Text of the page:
Texas Sea Turtles Rescued After State's Worst Known Case of Cold-Stunning Amid Storm

Turtle rescue groups say they have never seen so many cold-stunned turtles in need of help after a brutal winter storm hit Texas this week.

The state has seen temperatures fall as low as 0 Fahrenheit in recent days, which has put sea turtles in a state of lethargy, leaving them unable to swim.

Wendy Knight, executive director at the animal protection organization Sea Turtle Inc., told Newsweek: "This event is the largest cold stun event in recorded history.

"Cold stun events have been documented since 1980 when the sea turtle stranding and salvage network was established. This is truly a record-breaking and Herculean event."

The volunteer group plans for cold stun events every year. It is typical for sea turtles to require assistance when temperatures fall, and between 100 and 500 of the animals come into their care annually.

Knight said: "However, we do not plan for more than 4,700 cold stun turtles in one event."

It is not clear how many of the turtles will survive this year. The turtles are being monitored by staff, who are looking for injuries as well as observing their vital signs and weight.

However, Knight said Sea Turtle Inc. remained optimistic. According to the group, some of the turtles could be released back into the Gulf of Mexico as early as this weekend, or by early next week.

She said: "At this point the prognosis for many to recover is positive but we will know more as the days unfold."

Texas State Aquarium (TSA), which is also involved in the rescue efforts, said it had received "15 truckloads full of cold stunned sea turtles" on Thursday. They expect to receive well over 1,000.

A volunteer holds a turtle
A Texas State Aquarium staff member holds a turtle. Thousands have been rescued so far. Texas State Aquarium

According to the aquarium, the number of cold stunned turtles is so large this year because many sea turtles had remained in shallow bay systems on the Laguna Madre, a lagoon in the western coast of the Gulf of Mexico, since temperatures have been mild in recent years.

This time, the animals did not get the normal "thermal cues" that warn them to move away from the shallow bays, "and by earlier this week, it was too late."

Cold weather can be lethal for sea turtles due to the low temperatures and also because they may get injured by being washed against rocks. When temperatures fall, the cold-blooded animals cannot maintain their body temperature internally and subsequently become unable to swim. They may also develop illnesses such as pneumonia.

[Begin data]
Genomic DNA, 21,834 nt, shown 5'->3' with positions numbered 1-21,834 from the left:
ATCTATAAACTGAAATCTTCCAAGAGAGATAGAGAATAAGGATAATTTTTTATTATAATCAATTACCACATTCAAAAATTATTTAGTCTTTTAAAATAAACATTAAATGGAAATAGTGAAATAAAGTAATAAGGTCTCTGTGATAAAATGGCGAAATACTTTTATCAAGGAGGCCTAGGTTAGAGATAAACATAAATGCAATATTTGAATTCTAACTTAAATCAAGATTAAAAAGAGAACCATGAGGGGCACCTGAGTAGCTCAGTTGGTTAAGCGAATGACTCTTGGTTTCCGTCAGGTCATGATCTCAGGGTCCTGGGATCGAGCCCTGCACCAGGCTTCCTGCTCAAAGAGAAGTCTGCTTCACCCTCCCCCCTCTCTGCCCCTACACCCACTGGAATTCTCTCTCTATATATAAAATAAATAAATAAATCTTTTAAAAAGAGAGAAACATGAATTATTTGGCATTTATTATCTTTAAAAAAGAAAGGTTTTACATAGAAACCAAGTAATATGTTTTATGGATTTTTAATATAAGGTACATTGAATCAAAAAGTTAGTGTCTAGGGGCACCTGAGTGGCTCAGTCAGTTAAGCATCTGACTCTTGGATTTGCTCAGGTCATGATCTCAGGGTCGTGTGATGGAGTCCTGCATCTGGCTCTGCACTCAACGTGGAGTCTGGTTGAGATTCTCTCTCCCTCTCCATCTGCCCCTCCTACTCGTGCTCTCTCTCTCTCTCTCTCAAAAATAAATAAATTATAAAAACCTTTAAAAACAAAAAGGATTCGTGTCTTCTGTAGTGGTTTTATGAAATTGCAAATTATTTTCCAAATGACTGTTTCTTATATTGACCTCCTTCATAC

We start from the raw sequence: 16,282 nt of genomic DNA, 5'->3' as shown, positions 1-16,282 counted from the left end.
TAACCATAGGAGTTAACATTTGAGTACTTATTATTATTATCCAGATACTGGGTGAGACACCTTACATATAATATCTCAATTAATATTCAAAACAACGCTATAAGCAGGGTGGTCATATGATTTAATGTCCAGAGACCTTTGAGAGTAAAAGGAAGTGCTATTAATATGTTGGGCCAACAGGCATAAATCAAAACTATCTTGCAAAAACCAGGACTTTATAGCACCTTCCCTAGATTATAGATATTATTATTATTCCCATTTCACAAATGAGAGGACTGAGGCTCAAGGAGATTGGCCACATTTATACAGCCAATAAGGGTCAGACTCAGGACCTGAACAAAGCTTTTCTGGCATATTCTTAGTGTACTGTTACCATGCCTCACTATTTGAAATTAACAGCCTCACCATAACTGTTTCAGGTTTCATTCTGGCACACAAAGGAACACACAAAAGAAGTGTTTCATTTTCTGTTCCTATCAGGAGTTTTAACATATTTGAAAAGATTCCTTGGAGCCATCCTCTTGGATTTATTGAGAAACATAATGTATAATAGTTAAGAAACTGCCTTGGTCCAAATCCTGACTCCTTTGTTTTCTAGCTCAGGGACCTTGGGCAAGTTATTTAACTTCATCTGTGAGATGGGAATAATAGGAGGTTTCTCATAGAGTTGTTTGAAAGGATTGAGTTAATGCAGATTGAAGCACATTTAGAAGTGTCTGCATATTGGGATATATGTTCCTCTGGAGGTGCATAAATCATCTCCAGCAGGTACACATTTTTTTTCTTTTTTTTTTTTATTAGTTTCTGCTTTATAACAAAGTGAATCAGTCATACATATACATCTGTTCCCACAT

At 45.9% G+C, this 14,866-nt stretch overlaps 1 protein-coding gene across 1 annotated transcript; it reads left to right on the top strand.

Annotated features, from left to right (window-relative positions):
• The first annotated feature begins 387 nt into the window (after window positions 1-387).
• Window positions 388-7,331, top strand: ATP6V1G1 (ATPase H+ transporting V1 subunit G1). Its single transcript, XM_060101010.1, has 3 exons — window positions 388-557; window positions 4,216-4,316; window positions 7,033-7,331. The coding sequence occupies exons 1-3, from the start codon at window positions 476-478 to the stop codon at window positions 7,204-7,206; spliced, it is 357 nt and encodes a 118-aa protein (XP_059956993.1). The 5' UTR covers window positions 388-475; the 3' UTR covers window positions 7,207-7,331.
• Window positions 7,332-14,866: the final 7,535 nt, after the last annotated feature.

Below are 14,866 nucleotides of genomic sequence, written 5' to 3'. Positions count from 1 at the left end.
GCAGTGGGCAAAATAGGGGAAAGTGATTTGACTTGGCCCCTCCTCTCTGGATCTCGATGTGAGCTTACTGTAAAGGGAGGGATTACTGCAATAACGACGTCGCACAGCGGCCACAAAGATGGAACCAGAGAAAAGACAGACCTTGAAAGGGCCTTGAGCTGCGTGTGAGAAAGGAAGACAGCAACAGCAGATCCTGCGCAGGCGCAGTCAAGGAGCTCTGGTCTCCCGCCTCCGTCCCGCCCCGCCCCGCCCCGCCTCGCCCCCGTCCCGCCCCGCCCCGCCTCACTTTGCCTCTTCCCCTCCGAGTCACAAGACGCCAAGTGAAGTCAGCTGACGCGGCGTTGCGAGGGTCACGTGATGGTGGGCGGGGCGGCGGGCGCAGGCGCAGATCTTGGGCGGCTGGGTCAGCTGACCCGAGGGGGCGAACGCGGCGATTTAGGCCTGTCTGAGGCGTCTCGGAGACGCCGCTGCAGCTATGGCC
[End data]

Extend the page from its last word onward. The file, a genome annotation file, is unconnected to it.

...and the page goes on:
Rescue efforts have involved the use of large indoor buildings such as the South Padre Island Convention Center. Ed Caum, its director, told The Associated Press on Wednesday this week it had taken in over 3,500 sea turtles, but said: "We know we're going to lose some."

Power is an issue. Hundreds of thousands of people in Texas were without electricity on Friday according to the poweroutage.us website, as this week's winter storm has severely disrupted the state's grid, freezing pipes and instruments.

The good news

According to Jesse Gilbert, senior vice president and chief operating officer of Texas State Aquarium, it may be possible to return some of the turtles to the water by Monday morning.

He said the team noticed a number of the turtles they have received have tags on them from previous years, providing insight into how many survive the rehabilitation efforts.

"The success rate for cold-stunned sea turtles after they're warmed up and released back into the wild is fairly good.

"The good news, if there is some, is that the turtles that are coming in seem to be recovering quite well. They've regained their strength, they're swimming around. They're defecating, which is a good sign that their GI tract is doing what it should do.

"So I'm pretty optimistic that most of these animals will make a full recovery and we'll be able to release them in the next three to four days.

"What we're experiencing at the aquarium is about 75 to 80 percent of them coming in alive. So that's probably not as accurate as what's actually being seen in the field because most of the time the turtles are pre-screened before they're brought to the aquarium.

"I do suspect that we're seeing survival numbers greater than 50 percent overall. We're certainly seeing that at the aquarium. Right now there's a fighting chance we'll see more than 50 percent of them make it through."

Sea Turtle Inc. said they had been provided with a generator by Elon Musk's rocket firm SpaceX after all 10 of their facility's heaters were taken offline by the weather.

On Thursday evening, Knight said they had scaled back activity at the organization's makeshift hospitals to allow the turtles "calm, quiet, and healing time".

The group is currently asking for donations, which can be made via its Facebook page or website. People who have found turtles can call Sea Turtle Inc. on 956-243-4361 or the Turtle Island Restoration Network at 1-866-TURTLE5.

In Focus

A turtle looks at the camera

One turtle looking upwards. Cold-stunning makes turtles lethargic, meaning they may not be able to swim to warmer areas.
Launch Slideshow 3 PHOTOS

Editor's pick

Newsweek cover
  • Newsweek magazine delivered to your door
  • Unlimited access to Newsweek.com
  • Ad free Newsweek.com experience
  • iOS and Android app access
  • All newsletters + podcasts
Newsweek cover
  • Unlimited access to Newsweek.com
  • Ad free Newsweek.com experience
  • iOS and Android app access
  • All newsletters + podcasts